A bubbling fish tank beckons diners in the doors of New Shanghai Buffet, where they kick off a culinary expedition with classic Chinese dishes that range from general tso's chicken and sweet-and-sour pork to littleneck clams and artfully crafted sushi. Covered buffet stations flaunt crab legs and barbecue spare ribs in their gleaming metal vessels, and an expansive takeout menu keeps diners from wheeling buffet tables home when the staff's back is turned. Amid a mélange of leafy plants, grand prints of Asian landscapes pair with traditional Chinese baubles to adorn the dining room's floral walls.
The Buffalo News raves equally over this unique restaurant's fresh cuisine and its dual dining rooms: a hibachi room, whose tables each center on a grill where chefs’ deft knife work synchronizes with dancing flames, and a room of traditional seating. USDA choice steaks and South African lobsters, hibachi-grilled to perfection, sate hunger in both rooms. Expertly crafted custom sushi rolls are stuffed with ingredients sourced from across the globe, uniting international flavors as effectively as the food-only Olympic Games. Steaming bowls of udon noodles, fragrant teriyaki, and other Japanese fare diversifies the menu, and cocktails such as the popular Asian pear martini—as well as vintages from full bar’s eclectic wine menu—delight the palate.
Occuping the building at Lackawanna's central intersection Nelson's ridge perfectly captures the neighborhood’s charm. The eatery takes its name from nearby Our Lady of Victory Basilica's well-loved leader, Father Nelson Baker, and furthers the connection with menu names derived from religious icons. Chefs churn out classic diner fare such as burgers, hot sandwiches, and fried chicken for lunch and dinner, but the biggest crowd pleasers are their served-all-day hotcakes, stuffed with bananas and chocolate chips, blueberries, or diced apples and bacon. In true diner fashion, Nelson’s feeds hungry diners at a long counter dotted with bar stools, and floor-to-ceiling windows offer gorgeous views of its namesake basilica.
At Hideaway’s, chefs prepare half-pound burgers, grilled chicken dinners, and fried seafood from ingredients that have never been frozen or preserved in a museum laboratory. Each Friday, the eatery hosts a fish fry that serves breaded, battered, or broiled fillets as well as the Fisherman’s platter teeming with fried fish, scallops, and shrimp. To enliven the ambiance, the restaurant features Thursday- and Friday-night karaoke and live music on Saturdays.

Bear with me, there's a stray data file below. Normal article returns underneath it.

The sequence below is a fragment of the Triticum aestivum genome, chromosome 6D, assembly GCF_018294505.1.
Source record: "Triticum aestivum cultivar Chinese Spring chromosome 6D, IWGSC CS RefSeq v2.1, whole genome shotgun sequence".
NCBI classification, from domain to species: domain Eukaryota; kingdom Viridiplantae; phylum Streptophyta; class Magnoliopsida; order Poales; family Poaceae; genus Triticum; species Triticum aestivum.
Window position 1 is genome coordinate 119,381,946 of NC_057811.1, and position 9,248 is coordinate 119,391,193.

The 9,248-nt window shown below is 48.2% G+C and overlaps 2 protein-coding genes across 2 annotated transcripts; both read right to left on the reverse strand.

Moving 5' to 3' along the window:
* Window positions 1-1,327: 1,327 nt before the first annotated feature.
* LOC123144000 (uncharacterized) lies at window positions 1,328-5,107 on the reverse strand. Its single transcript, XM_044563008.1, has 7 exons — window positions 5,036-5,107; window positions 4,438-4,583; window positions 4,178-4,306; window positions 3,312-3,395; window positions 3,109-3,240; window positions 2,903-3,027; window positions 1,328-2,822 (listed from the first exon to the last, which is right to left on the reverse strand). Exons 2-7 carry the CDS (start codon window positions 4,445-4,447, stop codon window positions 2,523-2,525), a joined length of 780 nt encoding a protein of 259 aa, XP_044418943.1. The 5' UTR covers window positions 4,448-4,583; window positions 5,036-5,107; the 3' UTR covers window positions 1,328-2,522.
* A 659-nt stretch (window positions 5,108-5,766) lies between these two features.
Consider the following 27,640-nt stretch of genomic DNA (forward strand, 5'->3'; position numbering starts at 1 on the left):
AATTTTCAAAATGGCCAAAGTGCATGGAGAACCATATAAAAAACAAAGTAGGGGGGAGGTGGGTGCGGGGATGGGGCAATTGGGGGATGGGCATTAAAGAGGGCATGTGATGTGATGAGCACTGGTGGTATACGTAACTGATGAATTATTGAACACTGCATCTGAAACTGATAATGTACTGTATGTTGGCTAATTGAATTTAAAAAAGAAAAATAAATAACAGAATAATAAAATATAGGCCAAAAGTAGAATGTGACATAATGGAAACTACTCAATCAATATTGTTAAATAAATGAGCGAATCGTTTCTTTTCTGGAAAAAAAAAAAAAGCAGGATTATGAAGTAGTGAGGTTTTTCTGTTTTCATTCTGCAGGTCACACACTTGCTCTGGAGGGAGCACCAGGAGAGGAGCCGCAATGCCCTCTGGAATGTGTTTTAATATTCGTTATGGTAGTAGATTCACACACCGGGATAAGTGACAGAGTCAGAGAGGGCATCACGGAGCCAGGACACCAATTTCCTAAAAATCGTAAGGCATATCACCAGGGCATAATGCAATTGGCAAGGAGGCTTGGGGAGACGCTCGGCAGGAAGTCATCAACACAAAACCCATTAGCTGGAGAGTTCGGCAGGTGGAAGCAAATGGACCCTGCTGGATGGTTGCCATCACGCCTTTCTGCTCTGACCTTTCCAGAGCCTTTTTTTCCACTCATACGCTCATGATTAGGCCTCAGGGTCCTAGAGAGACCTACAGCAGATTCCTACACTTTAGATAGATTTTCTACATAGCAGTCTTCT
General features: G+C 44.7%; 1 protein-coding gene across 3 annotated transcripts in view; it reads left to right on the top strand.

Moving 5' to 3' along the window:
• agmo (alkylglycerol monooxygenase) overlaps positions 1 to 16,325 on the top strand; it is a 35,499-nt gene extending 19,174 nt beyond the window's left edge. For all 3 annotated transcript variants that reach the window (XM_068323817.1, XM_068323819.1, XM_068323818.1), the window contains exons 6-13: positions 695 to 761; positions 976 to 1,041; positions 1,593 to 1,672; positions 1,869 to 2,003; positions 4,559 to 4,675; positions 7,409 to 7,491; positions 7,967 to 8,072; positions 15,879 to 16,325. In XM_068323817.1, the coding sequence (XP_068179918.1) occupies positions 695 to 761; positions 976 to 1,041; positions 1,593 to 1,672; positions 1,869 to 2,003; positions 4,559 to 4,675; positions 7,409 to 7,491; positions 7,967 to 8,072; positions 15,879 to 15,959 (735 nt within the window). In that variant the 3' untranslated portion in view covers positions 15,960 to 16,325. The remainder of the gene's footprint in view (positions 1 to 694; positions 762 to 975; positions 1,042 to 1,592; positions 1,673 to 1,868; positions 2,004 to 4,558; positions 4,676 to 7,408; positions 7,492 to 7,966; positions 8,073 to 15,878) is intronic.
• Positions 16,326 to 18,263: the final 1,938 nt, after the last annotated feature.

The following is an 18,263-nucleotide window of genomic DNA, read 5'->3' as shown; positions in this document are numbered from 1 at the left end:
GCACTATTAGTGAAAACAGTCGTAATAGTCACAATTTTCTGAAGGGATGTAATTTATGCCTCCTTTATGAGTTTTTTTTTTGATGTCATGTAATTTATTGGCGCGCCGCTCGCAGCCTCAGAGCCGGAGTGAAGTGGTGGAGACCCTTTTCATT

Back in the 1830s, the building that now houses Colden Mill functioned as a grain mill. These days, the scent of grain no longer wafts over the facility?s hardwood floors and original solid-beam construction. Instead, one finds the alluring aromas of executive chef Matthew Webb?s upscale take on American food.
Drawing on the experience he gained while working past gigs everywhere from Chicago to the British Virgin Islands, Matthew woos vegetarians with mains such as gnocchi with roasted wild mushrooms, so named for the crazy pranks they?ve pulled on unsuspecting portobellos. At its core, however, Colden Mill is a shrine to carnivores. Lobster meat and lobster gravy join the cheddar curds of poutine, buttermilk enriches free-range chicken, and a blue-cheese crust and port-wine demi-glace lend extra flavors to succulent filet mignons.
Since 1928, four generations of the Romanello family have been tweaking and swapping recipes at a trio of restaurants in Western New York. In the 1980s, Romanello's South took its place among the family's eateries. Reporters from AM Buffalo have visited to heap praise on the ballroom, whose honey-hued expanses of hardwood can accommodate parties of up to 300 people or 150 adolescent rhinoceroses. Chatter from groups drifts into smaller dining rooms, where fireplaces cast their liquid light across white tablecloths laden with calamari, pasta, and eggplant parmigiana. Some evenings, the restaurant resounds with the harmonies of local artists, which swell beneath the clink of toasting glasses and help clear minds of shrill toothpaste jingles.